on the SAN, the storage must exist to add it to the pool on creation. A
    limitation in the IBM 5000 series SAN is that pools cannot be resized
    dynamically. This would not normally be an issue, but when things add
    up, we are looking at potentially needing quite a bit of space to store
    all data (500 EPS over 90 days is around 2.2 TB, depending on your
    average event size). Looking ahead, this can be problematic, because we
    want to thin provision the storage and add to it on an as needed basis.
    With the SAN volume pools maxing out at 2TB, if we ever need to go
    larger (we probably will within the first 3-6 months), this would
    require the use of multiple SAN volumes.

    My initial thought was to use Linux LVM to stitch together the
    individual volumes, but this seems a bit tedious and a slightly hacked
    method of accomplishing the task, especially considering we have a SAN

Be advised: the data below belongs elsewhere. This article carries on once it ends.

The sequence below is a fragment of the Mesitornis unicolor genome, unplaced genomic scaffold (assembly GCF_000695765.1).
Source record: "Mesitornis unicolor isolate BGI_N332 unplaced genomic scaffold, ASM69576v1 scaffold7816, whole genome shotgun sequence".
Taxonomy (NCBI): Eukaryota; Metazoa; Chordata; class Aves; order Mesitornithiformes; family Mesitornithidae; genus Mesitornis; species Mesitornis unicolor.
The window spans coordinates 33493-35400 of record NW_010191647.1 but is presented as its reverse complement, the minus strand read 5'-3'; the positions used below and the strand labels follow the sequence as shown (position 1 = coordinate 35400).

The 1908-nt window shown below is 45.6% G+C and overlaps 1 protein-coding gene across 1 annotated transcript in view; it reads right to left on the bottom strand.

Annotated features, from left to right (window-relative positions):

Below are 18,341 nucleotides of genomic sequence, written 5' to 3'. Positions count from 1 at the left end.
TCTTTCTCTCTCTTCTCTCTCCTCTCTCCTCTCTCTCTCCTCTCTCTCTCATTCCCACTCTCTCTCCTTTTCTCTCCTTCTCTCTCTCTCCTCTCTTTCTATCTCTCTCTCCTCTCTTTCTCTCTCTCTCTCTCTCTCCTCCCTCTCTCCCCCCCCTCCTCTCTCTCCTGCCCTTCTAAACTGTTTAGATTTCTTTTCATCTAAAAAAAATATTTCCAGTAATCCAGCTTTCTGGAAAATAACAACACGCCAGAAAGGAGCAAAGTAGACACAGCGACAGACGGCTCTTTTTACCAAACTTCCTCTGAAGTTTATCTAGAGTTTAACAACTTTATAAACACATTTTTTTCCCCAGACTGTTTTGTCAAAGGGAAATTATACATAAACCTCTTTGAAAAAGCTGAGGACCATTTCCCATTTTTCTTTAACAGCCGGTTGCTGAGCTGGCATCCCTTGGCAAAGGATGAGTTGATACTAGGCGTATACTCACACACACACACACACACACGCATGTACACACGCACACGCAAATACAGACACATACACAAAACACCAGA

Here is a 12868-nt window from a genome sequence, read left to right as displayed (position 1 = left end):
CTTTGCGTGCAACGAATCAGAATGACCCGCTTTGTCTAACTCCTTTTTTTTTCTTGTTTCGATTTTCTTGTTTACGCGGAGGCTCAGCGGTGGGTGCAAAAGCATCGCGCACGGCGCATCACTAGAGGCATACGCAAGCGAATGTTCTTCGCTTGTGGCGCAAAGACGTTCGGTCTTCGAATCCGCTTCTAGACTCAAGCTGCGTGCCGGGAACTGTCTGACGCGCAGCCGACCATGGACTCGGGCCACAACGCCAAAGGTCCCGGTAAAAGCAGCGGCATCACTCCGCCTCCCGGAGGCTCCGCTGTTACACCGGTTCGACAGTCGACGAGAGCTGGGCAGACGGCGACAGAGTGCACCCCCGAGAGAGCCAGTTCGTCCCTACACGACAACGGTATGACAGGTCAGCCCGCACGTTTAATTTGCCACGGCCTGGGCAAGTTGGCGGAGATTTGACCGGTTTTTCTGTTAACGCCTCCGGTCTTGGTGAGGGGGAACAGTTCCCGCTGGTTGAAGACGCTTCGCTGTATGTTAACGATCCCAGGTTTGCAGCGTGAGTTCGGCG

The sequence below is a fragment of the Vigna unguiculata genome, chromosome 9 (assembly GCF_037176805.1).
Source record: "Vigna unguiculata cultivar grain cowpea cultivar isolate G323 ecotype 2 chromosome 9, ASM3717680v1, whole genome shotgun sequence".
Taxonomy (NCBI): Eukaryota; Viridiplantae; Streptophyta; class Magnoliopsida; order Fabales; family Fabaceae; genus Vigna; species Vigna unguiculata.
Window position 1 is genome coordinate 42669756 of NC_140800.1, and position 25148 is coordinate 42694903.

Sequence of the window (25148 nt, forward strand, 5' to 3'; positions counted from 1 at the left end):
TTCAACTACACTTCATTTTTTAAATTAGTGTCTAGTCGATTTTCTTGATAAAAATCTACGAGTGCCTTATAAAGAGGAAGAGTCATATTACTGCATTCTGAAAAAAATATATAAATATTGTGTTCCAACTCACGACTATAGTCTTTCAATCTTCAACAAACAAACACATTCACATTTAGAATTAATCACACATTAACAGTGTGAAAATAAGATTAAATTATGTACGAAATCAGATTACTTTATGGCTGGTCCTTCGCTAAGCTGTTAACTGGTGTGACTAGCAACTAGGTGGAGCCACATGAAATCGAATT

that is breaking up the storage, exposing it separately to an OS, only
    to have it stitched right back together on the OS.

    We cannot get the storage pool allocated to the full size we (may) want
    it because we could be looking at a very large number, considering there
    will be hundreds of Cisco Firewalls, VPN concentrators, and domain
    controllers that will be pointed at this environment (one of the domain
    controllers is estimated to pump out 30 EPS in Security Audit logs alone
    - which we want to store). Because we can't get the storage all up
    front (must be thin provisioned then grown) we will not be able to use
    the raw mappings.

    We decided to use the NAS head side of the SAN to provide us with an
    NFS mount point for the volume. The NAS head can have its volumes span
    multiple pools and provide us with a single volume that can scale as
    large as we need. It can be thin provisioned, then grown on the NAS on
    an as needed basis as we scale up the EPS we are storing within